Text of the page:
What is the new Alzheimer's disease medication - and who should get it?

UCLA Health’s Dr. Keith Vossel explains the science behind the newly approved drug Aduhelm.

Photo: Dr. Keith Vossel, right, works in the lab. Dr. Vossel is director of the Mary S. Easton Center for Alzheimer's Disease Research at UCLA.

On Monday, June 7, the U.S. Food and Drug Administration approved Aduhelm (aducanumab), the first new drug approved for Alzheimer’s disease in almost 20 years. While the approval process has aroused some controversy, the drug could provide hope for patients facing a terminal diagnosis.

“If one is falling from an airplane, and they have a parachute, and the cord may or may not work, most people would want to pull that cord,” says Keith Vossel, MD, director of the Mary S. Easton Center for Alzheimer's Disease Research at UCLA. “It is possible that this drug will help some individuals and not others, and there are significant side effects to be aware of.”

Here, Dr. Vossel explains how the new drug works, who might benefit from it, and what this means for the future of Alzheimer’s treatment.

Q: What is Aduhelm?

A: The drug is a monoclonal antibody. It’s similar to a vaccination, but rather than injecting a foreign substance that causes our body to create antibodies, the drug is a form of antibody that is infused into our system, and it binds to these sticky fragments in the brain called amyloid beta peptides. They are the components of amyloid plaques, which are the hallmark features of Alzheimer's disease, along with tau tangles. (In healthy brains, tau protein helps build the structures that transport nutrients within nerve cells. In Alzheimer’s, these structures collapse and tau forms tangled clumps.) The infusion of these antibodies over time helps the brain to clear these plaques effectively.

Q: Do amyloid plaques cause Alzheimer’s disease?

A: The amyloid hypothesis posits that amyloid beta is the primary driver of cognitive decline. There are many steps that probably occur after amyloid plaques form, and the field as a whole was hopeful that this type of treatment would have significant effects to slow decline or even halt decline. What we're seeing is that the effects of the treatment, if they do exist, are fairly small.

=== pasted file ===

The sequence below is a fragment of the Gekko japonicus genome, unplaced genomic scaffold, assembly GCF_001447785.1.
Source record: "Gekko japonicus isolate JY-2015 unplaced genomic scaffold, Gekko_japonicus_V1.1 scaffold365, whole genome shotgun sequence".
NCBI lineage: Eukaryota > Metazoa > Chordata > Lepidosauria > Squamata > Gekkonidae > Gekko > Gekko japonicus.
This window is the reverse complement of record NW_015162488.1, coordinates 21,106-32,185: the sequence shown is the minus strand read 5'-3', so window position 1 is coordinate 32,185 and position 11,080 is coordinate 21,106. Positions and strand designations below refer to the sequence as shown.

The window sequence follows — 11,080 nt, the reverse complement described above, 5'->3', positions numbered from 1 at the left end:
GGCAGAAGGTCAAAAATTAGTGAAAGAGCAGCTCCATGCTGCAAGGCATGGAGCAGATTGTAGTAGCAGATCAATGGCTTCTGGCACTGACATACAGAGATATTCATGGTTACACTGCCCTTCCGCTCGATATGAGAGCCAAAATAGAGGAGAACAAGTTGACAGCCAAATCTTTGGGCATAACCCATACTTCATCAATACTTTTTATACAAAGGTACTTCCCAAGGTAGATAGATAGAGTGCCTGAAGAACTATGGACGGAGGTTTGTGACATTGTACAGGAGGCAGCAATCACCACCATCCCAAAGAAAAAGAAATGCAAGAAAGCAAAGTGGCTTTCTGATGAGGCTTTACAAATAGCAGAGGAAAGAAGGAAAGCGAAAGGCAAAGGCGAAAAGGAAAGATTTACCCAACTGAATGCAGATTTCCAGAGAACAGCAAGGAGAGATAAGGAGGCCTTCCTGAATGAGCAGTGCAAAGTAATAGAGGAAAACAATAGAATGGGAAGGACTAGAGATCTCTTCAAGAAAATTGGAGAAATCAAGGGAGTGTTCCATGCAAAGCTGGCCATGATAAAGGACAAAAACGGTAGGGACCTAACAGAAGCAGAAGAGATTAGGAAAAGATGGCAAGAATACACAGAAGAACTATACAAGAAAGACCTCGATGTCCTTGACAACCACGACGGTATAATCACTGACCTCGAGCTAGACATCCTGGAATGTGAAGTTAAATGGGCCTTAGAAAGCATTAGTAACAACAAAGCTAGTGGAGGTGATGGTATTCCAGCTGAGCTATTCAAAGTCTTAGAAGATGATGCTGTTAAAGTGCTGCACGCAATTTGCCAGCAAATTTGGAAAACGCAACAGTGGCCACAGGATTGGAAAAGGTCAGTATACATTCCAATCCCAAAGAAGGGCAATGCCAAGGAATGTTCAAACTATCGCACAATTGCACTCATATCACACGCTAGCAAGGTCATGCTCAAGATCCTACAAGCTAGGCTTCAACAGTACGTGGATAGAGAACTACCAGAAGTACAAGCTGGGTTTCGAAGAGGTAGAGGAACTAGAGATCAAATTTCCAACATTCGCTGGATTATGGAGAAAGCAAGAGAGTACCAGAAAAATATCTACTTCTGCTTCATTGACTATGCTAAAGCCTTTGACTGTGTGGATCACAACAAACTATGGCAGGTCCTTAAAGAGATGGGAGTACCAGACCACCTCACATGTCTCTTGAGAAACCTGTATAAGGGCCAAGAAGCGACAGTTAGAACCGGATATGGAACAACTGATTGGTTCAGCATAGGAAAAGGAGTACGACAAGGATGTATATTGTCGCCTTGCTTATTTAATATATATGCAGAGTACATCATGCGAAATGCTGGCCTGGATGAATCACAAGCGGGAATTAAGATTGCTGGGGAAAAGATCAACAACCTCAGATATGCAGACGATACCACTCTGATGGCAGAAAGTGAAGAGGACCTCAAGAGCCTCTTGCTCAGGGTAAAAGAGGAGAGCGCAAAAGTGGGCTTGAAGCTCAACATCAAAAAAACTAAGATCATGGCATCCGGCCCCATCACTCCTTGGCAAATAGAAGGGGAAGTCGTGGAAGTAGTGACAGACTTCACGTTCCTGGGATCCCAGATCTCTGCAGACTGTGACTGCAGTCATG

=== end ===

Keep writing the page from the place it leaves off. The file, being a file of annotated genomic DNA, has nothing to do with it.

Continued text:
Note: Amyloid beta is a protein in the brain whose normal function is not well understood. In Alzheimer’s, amyloid beta forms plaques that interfere with the healthy functioning of brain cells.

Q: Did Aduhelm slow the decline of patients in the trial?

A: The potential benefit was small. One of two phase 3 studies indicated that the drug could slow disease progression by about four months, when given over a year and a half.

Q: Why was the FDA decision controversial?

A: Well, normally, for the FDA to approve a new medication, there need to be two phase 3 studies that prove that the medication is helping with the intended symptom. For Alzheimer's disease, we would like to find a therapy that slows the disease course, because we already have treatments that improve symptoms. There were two phase 3 studies done with this drug, and both studies showed that the drug removed amyloid plaques. However, only one of the two studies showed a slowing of cognitive decline over 78 weeks.

There are many potential reasons for this, so the FDA took a different and controversial approach. They approved this drug under the Accelerated Approval Program, which allows approval for a drug that could help a disease that is terminal. This pathway is usually used for rare diseases. The drug is not approved as a demonstrated treatment to slow cognitive decline. It is approved based on its ability to remove amyloid plaques, which the FDA states “is reasonably likely to predict important benefits to patients.” Doctors will have to have lengthy discussions with patients on risks and potential benefits of this drug.